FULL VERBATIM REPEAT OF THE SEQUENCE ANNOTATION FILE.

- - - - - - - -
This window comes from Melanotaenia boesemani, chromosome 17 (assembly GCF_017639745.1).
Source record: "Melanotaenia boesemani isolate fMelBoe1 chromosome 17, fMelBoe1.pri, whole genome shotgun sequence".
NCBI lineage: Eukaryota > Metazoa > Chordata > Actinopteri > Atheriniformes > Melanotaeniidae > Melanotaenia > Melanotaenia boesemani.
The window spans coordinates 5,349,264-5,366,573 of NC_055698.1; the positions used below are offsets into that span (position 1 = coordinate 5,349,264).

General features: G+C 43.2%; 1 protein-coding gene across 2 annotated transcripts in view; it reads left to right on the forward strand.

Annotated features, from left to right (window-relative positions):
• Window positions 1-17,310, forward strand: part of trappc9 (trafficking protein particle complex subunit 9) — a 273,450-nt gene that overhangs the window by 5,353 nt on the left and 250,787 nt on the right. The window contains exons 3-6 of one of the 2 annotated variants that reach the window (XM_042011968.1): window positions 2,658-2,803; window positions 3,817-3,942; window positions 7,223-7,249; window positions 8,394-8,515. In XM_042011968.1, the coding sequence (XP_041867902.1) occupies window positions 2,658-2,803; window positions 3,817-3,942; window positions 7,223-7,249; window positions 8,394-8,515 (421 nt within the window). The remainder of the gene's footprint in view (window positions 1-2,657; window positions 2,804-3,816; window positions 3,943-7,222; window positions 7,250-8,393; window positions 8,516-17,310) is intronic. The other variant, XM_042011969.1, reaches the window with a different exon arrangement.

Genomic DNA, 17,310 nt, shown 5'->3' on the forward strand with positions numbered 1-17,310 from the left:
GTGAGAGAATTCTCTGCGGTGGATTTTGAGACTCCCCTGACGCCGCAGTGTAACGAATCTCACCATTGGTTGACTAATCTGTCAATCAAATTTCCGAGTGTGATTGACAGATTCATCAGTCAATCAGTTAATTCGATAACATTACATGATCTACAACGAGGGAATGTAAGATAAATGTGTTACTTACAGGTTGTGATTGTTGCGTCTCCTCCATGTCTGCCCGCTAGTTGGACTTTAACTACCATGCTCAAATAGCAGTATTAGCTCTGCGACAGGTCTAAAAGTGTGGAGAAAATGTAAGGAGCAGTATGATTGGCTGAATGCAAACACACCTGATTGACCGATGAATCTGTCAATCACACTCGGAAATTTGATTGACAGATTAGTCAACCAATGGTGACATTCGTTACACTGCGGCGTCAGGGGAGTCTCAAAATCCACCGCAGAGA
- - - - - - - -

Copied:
This window comes from Melanotaenia boesemani, chromosome 17 (assembly GCF_017639745.1).
Source record: "Melanotaenia boesemani isolate fMelBoe1 chromosome 17, fMelBoe1.pri, whole genome shotgun sequence".
NCBI lineage: Eukaryota > Metazoa > Chordata > Actinopteri > Atheriniformes > Melanotaeniidae > Melanotaenia > Melanotaenia boesemani.
The window spans coordinates 5,349,264-5,366,573 of NC_055698.1; the positions used below are offsets into that span (position 1 = coordinate 5,349,264).

General features: G+C 43.2%; 1 protein-coding gene across 2 annotated transcripts in view; it reads left to right on the forward strand.

Annotated features, from left to right (window-relative positions):
• Window positions 1-17,310, forward strand: part of trappc9 (trafficking protein particle complex subunit 9) — a 273,450-nt gene that overhangs the window by 5,353 nt on the left and 250,787 nt on the right. The window contains exons 3-6 of one of the 2 annotated variants that reach the window (XM_042011968.1): window positions 2,658-2,803; window positions 3,817-3,942; window positions 7,223-7,249; window positions 8,394-8,515. In XM_042011968.1, the coding sequence (XP_041867902.1) occupies window positions 2,658-2,803; window positions 3,817-3,942; window positions 7,223-7,249; window positions 8,394-8,515 (421 nt within the window). The remainder of the gene's footprint in view (window positions 1-2,657; window positions 2,804-3,816; window positions 3,943-7,222; window positions 7,250-8,393; window positions 8,516-17,310) is intronic. The other variant, XM_042011969.1, reaches the window with a different exon arrangement.

Genomic DNA, 17,310 nt, shown 5'->3' on the forward strand with positions numbered 1-17,310 from the left:
GTGAGAGAATTCTCTGCGGTGGATTTTGAGACTCCCCTGACGCCGCAGTGTAACGAATCTCACCATTGGTTGACTAATCTGTCAATCAAATTTCCGAGTGTGATTGACAGATTCATCAGTCAATCAGTTAATTCGATAACATTACATGATCTACAACGAGGGAATGTAAGATAAATGTGTTACTTACAGGTTGTGATTGTTGCGTCTCCTCCATGTCTGCCCGCTAGTTGGACTTTAACTACCATGCTCAAATAGCAGTATTAGCTCTGCGACAGGTCTAAAAGTGTGGAGAAAATGTAAGGAGCAGTATGATTGGCTGAATGCAAACACACCTGATTGACCGATGAATCTGTCAATCACACTCGGAAATTTGATTGACAGATTAGTCAACCAATGGTGACATTCGTTACACTGCGGCGTCAGGGGAGTCTCAAAATCCACCGCAGAGA